First negative month for global stocks this year

Global equity winning streak has ended in May as most major equity markets declined for the month. This was the first negative monthly return for world equities this year. All Country World index declined 5.7% for the month amid increased volatility.

Chinese equities were leading the move down plunging over 13% in May and dragging the whole Emerging Asia equity index down 8.6%. As a result, Emerging market equities as whole suffered more than equities in developed countries.

On the other hand, Eastern European stocks stood out, as they managed to post a gain of 1.5% for the month. Led by Russian equity market the year-to-date gain of the Eastern European equity index increased to over 15%.

Equity Market Performance

  1m YTD 2019 Distance from all-time high
Developed Markets ex US (EUR) -4,9% 8,4% 11,0%
All Country World Index (EUR) -5,7% 10,8% 5,7%
Europe (EUR) -5,7% 9,0% 11,6%
Emerging Markets (EUR) -7,0% 6,0% 11,1%
S&P 500 (USD) -6,6% 9,8% 6,6%

* - based on monthly data
Source: MSCI,

As investors fled risky assets many were moving into safe bonds bidding their prices up. Consequently, global bond yields continued dropping in May. The biggest move was in the US yields, which led the US 2-year Treasury yield below 2% in the beginning of June. At the same time 10-year US Treasury yield dropped to the lowest level since September 2017 (2.08%).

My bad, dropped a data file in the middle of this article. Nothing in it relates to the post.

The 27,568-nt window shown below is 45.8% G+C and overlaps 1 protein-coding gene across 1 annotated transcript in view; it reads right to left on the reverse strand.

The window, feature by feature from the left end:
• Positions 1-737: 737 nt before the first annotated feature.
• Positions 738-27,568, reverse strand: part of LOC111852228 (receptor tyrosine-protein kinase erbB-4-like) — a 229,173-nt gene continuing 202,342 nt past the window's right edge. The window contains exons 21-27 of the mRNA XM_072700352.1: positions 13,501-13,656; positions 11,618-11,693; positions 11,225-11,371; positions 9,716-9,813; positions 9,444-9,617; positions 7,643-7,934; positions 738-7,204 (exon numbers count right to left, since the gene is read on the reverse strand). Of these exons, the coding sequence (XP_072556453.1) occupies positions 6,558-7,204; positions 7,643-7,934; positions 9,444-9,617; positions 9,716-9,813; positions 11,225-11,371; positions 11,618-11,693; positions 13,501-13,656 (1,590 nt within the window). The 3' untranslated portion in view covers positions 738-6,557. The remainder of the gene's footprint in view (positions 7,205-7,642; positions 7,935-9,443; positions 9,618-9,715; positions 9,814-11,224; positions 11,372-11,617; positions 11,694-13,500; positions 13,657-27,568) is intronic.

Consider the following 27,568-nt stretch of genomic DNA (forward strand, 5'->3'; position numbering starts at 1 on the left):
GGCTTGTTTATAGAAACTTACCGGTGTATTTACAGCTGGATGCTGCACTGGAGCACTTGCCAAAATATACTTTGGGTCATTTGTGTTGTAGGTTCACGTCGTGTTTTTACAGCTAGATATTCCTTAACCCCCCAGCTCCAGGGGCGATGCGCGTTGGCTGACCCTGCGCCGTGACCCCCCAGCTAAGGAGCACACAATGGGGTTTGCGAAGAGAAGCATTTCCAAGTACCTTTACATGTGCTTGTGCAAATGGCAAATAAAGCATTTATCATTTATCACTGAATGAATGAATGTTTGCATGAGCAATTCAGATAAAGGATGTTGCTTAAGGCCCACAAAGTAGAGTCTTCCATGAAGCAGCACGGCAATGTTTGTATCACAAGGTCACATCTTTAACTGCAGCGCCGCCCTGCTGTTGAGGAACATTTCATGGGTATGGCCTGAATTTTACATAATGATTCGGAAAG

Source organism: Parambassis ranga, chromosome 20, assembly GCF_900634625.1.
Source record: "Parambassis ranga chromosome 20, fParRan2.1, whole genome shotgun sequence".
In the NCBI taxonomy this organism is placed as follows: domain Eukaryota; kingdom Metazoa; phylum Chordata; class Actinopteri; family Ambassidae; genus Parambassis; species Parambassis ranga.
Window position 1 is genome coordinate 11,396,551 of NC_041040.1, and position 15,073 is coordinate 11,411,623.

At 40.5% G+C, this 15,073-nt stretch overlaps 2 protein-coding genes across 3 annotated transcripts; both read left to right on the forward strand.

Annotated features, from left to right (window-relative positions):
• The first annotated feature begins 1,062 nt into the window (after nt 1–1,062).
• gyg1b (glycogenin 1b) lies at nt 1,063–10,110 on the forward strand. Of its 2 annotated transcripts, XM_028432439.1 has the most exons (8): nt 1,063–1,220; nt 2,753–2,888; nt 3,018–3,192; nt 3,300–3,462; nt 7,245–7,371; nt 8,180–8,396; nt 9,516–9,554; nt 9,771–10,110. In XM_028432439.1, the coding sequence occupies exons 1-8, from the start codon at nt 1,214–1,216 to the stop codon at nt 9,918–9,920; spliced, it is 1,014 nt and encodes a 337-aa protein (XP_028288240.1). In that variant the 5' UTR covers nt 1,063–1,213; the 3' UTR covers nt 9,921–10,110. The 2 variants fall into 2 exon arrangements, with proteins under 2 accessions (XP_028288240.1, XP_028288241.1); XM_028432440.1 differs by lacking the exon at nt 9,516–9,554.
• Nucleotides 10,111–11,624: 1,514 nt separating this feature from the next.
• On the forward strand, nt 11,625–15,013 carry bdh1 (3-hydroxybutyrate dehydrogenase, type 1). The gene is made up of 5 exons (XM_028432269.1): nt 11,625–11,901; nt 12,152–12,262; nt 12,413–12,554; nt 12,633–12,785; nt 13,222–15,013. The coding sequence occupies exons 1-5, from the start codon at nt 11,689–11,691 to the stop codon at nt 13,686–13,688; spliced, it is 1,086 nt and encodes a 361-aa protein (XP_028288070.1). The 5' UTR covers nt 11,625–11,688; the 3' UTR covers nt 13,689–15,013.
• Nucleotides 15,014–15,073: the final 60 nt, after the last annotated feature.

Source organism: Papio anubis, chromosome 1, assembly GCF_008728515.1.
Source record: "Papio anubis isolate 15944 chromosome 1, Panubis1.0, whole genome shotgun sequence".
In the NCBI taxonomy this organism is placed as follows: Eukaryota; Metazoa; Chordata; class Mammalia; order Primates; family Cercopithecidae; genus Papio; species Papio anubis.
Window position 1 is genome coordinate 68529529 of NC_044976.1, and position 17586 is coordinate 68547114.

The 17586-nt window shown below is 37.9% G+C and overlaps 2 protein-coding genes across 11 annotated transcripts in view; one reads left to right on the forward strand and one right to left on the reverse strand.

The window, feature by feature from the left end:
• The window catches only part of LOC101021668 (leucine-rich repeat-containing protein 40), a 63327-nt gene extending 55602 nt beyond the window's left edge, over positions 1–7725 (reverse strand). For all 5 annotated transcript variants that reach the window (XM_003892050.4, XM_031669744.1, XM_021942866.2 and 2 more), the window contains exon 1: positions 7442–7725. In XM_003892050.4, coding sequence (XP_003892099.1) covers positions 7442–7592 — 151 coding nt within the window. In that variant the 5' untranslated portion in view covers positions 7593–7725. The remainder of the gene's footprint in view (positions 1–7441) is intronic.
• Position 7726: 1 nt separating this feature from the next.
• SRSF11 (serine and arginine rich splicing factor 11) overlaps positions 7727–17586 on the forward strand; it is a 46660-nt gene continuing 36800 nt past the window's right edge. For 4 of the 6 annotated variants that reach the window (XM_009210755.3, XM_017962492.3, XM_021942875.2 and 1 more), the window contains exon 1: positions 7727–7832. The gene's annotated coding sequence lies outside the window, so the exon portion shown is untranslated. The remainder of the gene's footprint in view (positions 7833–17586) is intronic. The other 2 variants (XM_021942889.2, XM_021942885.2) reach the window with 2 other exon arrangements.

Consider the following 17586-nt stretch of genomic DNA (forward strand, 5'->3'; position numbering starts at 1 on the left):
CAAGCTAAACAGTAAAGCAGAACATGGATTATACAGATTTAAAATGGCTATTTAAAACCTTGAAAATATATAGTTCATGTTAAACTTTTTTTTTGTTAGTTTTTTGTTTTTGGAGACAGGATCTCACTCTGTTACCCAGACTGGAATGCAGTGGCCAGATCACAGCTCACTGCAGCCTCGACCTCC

Commodity prices were also under pressure in May leading to a 8.2% decline in the S&P Goldman Sachs Commodity index (USD). Oil was the biggest loser, as prices for WTI crude oil plunged 16.3% for the month. Nevertheless, Crude oil prices were still up over 16% since the beginning of the year.

Trade tensions have escalated significantly

Escalation of trade war between US and China was once again the trigger for the equity market sell-off. As the trade talks broke down in early May, US and China moved forward with introducing additional reciprocal tariffs.

However the escalation didn’t stop there and specific companies got targeted.